Kansas is all about quality deer. Always has been. "We initially started that way back in the '60s and '70s, and what it did was create a tradition within the hunters," said Kansas big game coordinator Lloyd Fox. "That's what they wanted. They liked what they were getting, which was less of an opportunity but always a good opportunity if they got one."
The state's deer population remains steady. "Our deer population grew rapidly until 1999-2001, when we intentionally put a great deal of hunting pressure on the herd to reduce population growth," he said. "It's been stable or slightly increasing since that time."
Deer Population: 600,000
Economic Impact of Deer Hunting: $280 million (numbers unclear)
Areas with the highest deer densities are the Arkansas River valley and also the Chautauqua Hills/cross timbers area (deer management unit 12).
"You can find trophy-level deer throughout the state," Fox said.
Current Status of the Deer Population: > 1-5 scale with 1 being poor and 5 being optimal
"It's a 4.5 or 5 – it's pretty darn good," Fox said. "We have a drought in the southwest [part of the state], so I would say there it's a good solid 4.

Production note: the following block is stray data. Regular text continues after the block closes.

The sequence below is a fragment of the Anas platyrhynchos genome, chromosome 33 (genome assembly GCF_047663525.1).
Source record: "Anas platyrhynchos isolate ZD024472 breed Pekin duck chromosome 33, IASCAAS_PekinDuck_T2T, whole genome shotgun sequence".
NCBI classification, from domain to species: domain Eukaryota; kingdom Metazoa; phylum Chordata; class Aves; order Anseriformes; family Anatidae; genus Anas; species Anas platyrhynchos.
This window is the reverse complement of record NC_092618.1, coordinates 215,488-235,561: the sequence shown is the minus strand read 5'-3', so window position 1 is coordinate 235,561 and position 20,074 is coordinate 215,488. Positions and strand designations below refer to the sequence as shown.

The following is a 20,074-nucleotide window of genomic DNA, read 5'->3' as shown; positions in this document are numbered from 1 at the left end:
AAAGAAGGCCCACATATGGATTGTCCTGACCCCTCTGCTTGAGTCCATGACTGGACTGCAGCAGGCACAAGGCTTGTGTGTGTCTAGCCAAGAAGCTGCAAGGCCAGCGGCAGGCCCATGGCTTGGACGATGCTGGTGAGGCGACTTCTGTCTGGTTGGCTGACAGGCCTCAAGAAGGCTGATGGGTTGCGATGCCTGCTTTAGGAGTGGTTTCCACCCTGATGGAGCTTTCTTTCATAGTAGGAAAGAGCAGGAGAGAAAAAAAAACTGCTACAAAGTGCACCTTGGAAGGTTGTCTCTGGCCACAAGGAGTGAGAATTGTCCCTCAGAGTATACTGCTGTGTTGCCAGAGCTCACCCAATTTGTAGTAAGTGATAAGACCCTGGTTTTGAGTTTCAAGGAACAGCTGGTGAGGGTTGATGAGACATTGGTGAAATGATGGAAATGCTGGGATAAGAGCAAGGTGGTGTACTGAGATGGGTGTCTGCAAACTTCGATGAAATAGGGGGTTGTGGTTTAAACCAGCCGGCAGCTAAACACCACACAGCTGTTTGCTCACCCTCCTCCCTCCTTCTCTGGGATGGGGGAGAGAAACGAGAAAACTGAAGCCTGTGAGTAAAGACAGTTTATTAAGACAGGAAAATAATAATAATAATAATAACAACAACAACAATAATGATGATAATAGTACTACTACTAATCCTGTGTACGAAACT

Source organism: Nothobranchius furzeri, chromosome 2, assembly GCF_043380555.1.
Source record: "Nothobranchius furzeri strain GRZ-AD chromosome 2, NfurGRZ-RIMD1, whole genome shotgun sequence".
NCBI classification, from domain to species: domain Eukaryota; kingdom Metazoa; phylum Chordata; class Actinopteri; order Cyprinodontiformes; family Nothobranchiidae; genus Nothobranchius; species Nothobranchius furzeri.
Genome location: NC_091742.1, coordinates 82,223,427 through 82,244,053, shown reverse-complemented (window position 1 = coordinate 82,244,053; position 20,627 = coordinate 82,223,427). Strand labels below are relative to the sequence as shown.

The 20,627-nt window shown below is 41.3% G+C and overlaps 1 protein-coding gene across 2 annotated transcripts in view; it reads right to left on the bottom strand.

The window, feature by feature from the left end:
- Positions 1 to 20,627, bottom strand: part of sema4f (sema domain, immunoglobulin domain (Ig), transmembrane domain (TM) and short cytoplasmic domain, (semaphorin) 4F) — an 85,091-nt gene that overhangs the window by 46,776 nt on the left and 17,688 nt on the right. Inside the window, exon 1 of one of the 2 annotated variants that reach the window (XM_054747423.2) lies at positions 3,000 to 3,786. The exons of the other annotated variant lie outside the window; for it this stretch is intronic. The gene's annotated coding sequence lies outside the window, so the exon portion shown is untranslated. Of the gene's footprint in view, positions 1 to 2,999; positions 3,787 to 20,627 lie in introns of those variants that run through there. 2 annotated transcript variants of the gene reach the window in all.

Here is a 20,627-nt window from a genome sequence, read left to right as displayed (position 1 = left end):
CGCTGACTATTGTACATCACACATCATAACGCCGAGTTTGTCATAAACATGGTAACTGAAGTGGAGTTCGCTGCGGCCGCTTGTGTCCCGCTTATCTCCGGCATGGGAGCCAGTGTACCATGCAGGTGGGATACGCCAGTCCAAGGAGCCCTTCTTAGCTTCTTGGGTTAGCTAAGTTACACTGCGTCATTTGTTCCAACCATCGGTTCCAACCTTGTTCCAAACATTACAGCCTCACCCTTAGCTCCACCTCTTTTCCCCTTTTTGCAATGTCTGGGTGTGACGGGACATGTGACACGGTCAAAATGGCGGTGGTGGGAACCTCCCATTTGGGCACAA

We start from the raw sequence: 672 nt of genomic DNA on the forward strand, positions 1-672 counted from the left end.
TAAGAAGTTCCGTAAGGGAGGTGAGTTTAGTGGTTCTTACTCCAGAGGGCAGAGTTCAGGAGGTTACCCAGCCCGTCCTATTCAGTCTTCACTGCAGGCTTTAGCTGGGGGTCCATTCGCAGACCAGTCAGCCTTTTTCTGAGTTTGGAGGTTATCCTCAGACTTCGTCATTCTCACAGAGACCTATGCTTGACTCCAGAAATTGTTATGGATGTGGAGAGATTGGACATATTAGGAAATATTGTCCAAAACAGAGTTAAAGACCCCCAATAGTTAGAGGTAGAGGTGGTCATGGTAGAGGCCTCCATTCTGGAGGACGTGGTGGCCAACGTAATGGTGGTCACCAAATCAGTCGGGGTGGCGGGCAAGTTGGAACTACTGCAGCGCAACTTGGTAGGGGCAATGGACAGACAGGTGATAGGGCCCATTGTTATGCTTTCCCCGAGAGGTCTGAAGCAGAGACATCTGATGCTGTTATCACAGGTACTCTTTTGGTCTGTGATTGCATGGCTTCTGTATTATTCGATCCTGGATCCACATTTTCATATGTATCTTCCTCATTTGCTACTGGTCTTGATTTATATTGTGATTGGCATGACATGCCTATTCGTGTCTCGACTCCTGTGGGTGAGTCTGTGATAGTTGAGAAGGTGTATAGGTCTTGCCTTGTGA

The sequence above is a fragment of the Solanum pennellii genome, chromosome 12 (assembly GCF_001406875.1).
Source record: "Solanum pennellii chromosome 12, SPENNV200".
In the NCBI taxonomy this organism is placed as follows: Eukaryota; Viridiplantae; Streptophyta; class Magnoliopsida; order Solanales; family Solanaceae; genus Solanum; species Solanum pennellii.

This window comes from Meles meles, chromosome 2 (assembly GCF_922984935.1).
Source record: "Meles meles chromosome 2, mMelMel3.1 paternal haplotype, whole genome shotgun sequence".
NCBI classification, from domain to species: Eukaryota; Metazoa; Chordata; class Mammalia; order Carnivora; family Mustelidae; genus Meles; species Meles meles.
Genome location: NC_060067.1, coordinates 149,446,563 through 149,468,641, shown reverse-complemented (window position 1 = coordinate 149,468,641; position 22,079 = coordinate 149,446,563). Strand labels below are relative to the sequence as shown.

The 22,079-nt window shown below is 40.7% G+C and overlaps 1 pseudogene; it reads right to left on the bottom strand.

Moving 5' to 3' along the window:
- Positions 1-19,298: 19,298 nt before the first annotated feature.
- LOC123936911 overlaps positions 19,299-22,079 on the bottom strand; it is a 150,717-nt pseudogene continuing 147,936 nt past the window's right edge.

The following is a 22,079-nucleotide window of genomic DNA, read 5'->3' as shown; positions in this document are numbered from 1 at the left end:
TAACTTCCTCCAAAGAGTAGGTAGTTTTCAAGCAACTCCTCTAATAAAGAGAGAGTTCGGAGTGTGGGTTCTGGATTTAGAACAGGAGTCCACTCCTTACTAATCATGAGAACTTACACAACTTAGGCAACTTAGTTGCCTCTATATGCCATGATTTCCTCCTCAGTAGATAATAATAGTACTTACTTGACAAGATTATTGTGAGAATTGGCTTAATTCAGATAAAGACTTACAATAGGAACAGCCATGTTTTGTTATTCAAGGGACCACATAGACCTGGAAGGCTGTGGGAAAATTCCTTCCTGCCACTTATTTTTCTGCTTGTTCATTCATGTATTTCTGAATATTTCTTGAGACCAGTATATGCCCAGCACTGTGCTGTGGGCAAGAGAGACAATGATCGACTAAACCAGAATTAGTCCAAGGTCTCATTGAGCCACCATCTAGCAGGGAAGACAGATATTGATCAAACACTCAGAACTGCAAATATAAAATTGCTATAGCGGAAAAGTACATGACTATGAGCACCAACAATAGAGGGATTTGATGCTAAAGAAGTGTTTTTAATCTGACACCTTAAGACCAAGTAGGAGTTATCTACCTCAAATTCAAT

"Kansas is a great place to hunt deer. It's hard to get something to perfection, but this is a very good place to hunt."
Status 5 Years From Now
He thinks five years from now Kansas will still be a 4.5 or a 5. "I don't see a dramatic decline in numbers or quality in the near future," he said.
Biggest Factors Over the Next 5 Years
For the foreseeable future, Fox is most concerned about "a phenomenal increase in [deer] feeding – intentional feeding, artificial feeding. Frequently it's with the wrong type of material, meaning corn, and this year people are buying corn of very low quality and putting it out there for feed. This corn is unfit for sale to livestock or humans, but there aren't regulations that prohibit its sale as deer corn."
"Corn is a very poor food for deer," he said. "A little is good, but it can do a lot of damage to a ruminant animal when you give it too much.
"Nothing good can come from concentrating deer and feeding them corn. Corn can't do anything good for the deer, and it can do many things really bad for turkeys, quail and birds" via aflatoxins produced by fungi.
Any Doom and Gloom?
To the question of whether he can foresee any areas of his state having a large population decline or crash at some point, Fox said not in the near term, but maybe in "the distant future," as in 60, 80 or 100 years hence. "The effects of Chronic Wasting Disease – we have it in a small portion of our population in the northwest corner of the state, but we can't stop it and given enough time it will have an impact."